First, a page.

Ives moved to New Haven, Connecticut in 1893, graduating from the Hopkins School. Then, in September 1894, Ives went to Yale University, studying under Horatio Parker. Here he composed in a choral style similar to his mentor, writing church music and even an 1896 campaign song for William McKinley. On November 4, 1894, Charles's father died, a crushing blow to the young composer, who idealized his father, and to a large degree continued the musical experimentation begun by him. Ives undertook the standard course of study at Yale, studying a broad array of subjects, including Greek, Latin, mathematics and literature. He was a member of Delta Kappa Epsilon and Wolf's Head, a secret society, and sat as chairman of the Ivy League Committee. His works Calcium Light Night and Yale-Princeton Football Game show the influence of college on Ives' composition. He wrote his Symphony No. 1 as his senior thesis under Parker's supervision.[1]

Charles Ives 1899.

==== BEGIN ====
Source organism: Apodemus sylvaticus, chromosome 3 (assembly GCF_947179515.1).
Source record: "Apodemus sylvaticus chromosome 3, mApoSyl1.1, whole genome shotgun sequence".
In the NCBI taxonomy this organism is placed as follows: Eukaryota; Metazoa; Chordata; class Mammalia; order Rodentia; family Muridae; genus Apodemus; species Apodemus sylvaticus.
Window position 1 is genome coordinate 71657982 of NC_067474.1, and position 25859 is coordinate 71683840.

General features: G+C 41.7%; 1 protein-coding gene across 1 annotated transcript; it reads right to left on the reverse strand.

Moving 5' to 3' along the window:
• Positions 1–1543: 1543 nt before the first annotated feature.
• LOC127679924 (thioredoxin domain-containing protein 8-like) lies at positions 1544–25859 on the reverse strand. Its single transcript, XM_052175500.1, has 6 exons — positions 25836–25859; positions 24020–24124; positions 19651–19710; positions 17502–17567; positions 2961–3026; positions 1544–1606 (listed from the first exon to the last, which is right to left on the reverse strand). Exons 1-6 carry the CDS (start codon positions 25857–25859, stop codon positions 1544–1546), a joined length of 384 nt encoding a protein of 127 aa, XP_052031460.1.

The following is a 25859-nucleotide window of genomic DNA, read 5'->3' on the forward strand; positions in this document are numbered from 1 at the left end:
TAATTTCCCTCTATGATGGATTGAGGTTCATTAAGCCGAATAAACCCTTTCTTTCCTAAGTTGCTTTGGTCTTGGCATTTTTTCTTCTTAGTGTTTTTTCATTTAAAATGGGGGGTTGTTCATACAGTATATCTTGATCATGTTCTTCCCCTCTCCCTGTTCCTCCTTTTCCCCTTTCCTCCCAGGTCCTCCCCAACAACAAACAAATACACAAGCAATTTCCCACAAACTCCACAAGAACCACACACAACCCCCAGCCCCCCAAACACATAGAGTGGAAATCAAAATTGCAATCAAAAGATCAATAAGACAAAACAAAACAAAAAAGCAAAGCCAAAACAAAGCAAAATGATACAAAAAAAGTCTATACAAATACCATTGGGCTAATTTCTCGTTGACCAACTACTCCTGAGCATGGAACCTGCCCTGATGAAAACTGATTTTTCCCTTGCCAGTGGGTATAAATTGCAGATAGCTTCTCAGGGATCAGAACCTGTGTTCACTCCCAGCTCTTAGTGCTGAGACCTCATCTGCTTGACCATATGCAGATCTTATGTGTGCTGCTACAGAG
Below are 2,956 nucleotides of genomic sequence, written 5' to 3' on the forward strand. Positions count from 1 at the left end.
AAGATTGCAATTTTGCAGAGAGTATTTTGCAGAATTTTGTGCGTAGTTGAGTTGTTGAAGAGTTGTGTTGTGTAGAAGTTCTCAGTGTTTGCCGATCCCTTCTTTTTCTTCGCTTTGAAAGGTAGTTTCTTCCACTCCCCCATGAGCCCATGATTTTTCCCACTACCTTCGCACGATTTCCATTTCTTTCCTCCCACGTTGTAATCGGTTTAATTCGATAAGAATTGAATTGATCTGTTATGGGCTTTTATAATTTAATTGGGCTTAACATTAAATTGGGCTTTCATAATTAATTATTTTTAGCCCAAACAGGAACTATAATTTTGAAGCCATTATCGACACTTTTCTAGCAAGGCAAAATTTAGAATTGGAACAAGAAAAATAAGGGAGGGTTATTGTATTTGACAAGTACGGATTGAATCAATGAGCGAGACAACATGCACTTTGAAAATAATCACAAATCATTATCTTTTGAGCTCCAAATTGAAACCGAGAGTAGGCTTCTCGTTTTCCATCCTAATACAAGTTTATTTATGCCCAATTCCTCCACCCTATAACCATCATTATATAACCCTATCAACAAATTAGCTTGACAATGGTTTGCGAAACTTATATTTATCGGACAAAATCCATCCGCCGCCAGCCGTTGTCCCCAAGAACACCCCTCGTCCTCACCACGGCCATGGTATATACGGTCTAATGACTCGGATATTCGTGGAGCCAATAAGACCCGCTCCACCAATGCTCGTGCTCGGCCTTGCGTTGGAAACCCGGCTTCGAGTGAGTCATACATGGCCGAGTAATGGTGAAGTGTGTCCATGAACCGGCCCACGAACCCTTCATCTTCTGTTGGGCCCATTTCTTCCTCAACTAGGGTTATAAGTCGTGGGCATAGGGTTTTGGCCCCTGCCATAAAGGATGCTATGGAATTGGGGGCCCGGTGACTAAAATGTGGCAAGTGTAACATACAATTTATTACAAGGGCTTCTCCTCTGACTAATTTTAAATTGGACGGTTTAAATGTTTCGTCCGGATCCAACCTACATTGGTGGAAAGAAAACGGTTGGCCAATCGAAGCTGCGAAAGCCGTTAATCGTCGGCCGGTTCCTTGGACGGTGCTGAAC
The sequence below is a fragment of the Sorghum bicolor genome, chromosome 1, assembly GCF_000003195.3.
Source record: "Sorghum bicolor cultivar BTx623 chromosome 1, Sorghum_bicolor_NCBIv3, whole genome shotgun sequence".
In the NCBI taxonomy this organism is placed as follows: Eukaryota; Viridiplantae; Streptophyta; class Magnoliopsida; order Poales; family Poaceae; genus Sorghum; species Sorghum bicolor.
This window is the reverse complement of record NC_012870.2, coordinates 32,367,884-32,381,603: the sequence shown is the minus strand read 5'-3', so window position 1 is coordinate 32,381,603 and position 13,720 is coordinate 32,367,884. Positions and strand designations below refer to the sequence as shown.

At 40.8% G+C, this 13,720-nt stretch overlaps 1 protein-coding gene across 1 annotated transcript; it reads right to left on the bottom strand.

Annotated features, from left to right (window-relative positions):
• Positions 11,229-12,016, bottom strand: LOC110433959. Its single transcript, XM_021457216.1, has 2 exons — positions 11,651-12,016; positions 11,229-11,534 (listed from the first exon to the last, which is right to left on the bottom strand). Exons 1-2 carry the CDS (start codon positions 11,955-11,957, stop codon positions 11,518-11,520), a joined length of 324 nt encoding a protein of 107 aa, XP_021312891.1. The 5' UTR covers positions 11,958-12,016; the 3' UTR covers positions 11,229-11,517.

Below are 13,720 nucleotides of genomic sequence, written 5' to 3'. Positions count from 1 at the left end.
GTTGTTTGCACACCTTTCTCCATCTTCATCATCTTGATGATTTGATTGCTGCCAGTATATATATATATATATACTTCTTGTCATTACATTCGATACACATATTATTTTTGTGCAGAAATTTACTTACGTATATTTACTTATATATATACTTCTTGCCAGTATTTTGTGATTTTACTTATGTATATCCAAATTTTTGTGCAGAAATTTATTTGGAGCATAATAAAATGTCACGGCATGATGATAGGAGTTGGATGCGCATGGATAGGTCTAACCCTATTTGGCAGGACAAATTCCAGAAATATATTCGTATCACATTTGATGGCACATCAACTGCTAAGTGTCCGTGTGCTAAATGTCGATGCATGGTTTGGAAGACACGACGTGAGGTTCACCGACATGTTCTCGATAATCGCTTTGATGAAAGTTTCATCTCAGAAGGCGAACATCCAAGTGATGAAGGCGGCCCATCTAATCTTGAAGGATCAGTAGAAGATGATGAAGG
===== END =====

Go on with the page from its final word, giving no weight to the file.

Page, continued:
In 1898, after his graduation from Yale, he accepted a position as an actuarial clerk at Mutual Life Insurance Company of New York that paid $5 weekly, and moved into a bachelor apartment in New York shared with several other men. He continued his work as a church organist until as late as 1906. In 1899 he moved to employment with the agency Charles H. Raymond & Co., where he stayed until 1906. In 1907, upon the failure of Raymond & Co., he and his friend Julian W. Myrick formed their own insurance agency called Ives & Co., which later became Ives & Myrick, where he remained until he retired. In his spare time he composed music and, until his marriage, worked as an organist in Danbury and New Haven, Connecticut as well as Bloomfield, New Jersey and New York City.[1] In 1907, Ives suffered the first of several "heart attacks" (as he and his family called them) that he had through out his lifetime. These attacks may have been psychological in origin rather than physical. Following his recovery from the 1907 attack, Ives entered into one of the most creative periods of his life as a composer.